In this Faces of Caring blog post, Darcy Dye Bowers, APR, senior public relations and communications manager at Transitions LifeCare, shares how her colleagues have put their faces of caring out in the community during the COVID-19 pandemic.
#COVID19: a hashtag I’d like to remove from my daily life forever; however, as a communications professional who creates social content for an end-of-life organization, this wish will not soon be realized. Enter #hapcFacesOfCaring. I LOVE using this hashtag and reading related stories because the related content shows gratitude, hope, and grit.
Our examples of #hapcFacesOfCaring? Appreciation yard signs. A POP-UP food pantry. A Zoom visit from Reba McEntire. None of these would have happened during “normal” times.
Early in the pandemic, our provider relations team, frustrated at not being able to visit and provide in-person support to our facility partners, came up with a different way to stay connected: appreciation yard signs that now pepper our eight-county service area. Large health care systems had banners and signs, but many of our local, independent facilities that were on the front lines of COVID-19 outbreaks and media scrutiny weren’t seeing visible signs of support. The image to the right is a collage of just a few of the encounters. Responses? “Amazing!” “Thanks for taking the time to provide this personal touch!”
Our POP-UP Food Pantry shows full circle how a community can come together quickly. Our volunteer services team leader implemented this in no time and here’s how it works: volunteers who can no longer visit patients in their homes are driving food donations to our office two times a week. Nurse aides whose regular hours have been reduced receive the food, clean it, sort it, then package it into kits for patients and their families based on food preferences and needs. They then deliver to patients who are currently not receiving food from other community resources. Thus, we’re keeping people employed and engaged while maintaining a connection with patients and their families.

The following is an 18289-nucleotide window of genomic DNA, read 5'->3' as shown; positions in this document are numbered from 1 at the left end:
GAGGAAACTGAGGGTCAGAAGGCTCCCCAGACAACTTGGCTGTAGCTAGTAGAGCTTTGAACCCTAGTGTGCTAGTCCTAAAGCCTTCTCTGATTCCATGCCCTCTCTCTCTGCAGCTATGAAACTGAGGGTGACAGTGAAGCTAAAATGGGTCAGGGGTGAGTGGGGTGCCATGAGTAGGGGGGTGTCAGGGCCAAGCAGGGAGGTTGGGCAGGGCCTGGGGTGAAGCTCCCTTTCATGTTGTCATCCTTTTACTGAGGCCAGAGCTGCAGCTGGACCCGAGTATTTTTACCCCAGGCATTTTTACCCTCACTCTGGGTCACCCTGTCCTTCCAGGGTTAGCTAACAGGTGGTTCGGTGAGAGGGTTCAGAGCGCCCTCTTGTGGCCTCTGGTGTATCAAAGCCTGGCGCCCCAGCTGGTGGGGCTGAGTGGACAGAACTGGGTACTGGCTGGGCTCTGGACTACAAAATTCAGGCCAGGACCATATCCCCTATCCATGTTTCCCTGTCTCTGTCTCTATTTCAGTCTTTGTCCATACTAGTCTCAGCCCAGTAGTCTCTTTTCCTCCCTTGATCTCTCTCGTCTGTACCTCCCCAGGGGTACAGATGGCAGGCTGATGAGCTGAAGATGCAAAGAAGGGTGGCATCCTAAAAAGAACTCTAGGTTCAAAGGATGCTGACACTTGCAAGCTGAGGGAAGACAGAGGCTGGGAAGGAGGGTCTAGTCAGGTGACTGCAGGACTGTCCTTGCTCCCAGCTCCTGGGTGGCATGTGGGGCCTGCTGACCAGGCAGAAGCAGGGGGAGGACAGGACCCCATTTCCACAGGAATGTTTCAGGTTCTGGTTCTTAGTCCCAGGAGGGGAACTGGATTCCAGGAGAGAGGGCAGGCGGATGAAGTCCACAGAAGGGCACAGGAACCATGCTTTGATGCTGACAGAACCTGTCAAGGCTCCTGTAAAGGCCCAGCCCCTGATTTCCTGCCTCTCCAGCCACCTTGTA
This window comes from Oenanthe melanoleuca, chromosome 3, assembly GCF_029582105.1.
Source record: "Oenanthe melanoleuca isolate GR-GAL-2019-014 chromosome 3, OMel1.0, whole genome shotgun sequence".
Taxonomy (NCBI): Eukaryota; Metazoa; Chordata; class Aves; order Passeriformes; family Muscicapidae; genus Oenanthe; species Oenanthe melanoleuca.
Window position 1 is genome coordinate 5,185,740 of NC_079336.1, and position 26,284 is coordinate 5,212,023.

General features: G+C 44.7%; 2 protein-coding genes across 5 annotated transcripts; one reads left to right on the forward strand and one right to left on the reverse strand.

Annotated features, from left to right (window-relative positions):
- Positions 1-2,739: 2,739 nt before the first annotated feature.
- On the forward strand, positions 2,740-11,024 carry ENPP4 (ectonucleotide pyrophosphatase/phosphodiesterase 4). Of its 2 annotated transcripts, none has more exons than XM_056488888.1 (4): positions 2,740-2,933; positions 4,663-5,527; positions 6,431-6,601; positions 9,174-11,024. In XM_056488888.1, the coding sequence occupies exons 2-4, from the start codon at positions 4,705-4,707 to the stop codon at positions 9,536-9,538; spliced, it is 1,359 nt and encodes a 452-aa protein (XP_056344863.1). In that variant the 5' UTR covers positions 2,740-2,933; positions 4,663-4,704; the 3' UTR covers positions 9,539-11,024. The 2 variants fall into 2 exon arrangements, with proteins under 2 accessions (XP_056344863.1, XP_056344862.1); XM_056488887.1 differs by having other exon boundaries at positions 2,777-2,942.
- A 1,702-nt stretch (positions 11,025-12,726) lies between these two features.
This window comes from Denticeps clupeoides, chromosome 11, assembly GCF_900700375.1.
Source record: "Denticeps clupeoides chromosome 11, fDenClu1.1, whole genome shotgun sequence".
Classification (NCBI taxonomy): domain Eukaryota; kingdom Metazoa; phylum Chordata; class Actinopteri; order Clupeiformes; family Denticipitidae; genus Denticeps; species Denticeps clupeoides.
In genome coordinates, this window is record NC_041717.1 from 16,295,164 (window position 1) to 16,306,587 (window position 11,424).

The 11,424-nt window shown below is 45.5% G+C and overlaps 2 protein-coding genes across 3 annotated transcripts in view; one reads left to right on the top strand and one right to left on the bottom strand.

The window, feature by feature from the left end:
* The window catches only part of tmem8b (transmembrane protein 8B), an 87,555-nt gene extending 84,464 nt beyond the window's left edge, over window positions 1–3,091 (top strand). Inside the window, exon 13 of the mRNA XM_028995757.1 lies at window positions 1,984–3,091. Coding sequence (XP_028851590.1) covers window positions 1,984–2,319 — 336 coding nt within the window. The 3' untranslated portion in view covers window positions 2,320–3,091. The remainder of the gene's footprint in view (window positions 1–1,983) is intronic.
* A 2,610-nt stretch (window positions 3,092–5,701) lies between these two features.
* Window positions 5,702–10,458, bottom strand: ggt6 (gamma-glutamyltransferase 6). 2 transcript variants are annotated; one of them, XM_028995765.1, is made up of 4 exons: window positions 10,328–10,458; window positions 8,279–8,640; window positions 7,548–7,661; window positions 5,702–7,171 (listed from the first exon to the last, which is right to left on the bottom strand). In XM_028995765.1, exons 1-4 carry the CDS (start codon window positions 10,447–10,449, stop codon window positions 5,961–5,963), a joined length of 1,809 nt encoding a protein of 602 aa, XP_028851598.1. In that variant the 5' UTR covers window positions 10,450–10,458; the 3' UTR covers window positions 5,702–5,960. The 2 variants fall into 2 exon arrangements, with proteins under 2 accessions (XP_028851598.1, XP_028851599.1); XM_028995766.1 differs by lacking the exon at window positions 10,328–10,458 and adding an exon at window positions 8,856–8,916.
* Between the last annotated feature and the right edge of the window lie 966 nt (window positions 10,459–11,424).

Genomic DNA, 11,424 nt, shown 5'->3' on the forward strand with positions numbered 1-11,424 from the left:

And Reba? No way would we have had a personal Zoom visit from Reba McEntire if not for COVID-19. Thanks to Musicians On Call and their connection to one of our nurse case managers, more than 100 of us heard Reba’s laugh, saw her smile, and learned her own mother had benefited from hospice care.
These are just three examples of how my impassioned colleagues have gone the extra mile to care for others. They are wearing #hapcFacesOfCaring every day, in times of pandemic and in normal times. Likely those in your organization are doing the same, and for that we are all grateful.
The Faces of Caring campaign was created for hospice and palliative care professionals to share their experience providing care during the COVID-19 pandemic. If you would like to share your photos and stories from the front lines, please go to www.nhpco.org/faces-of-caring.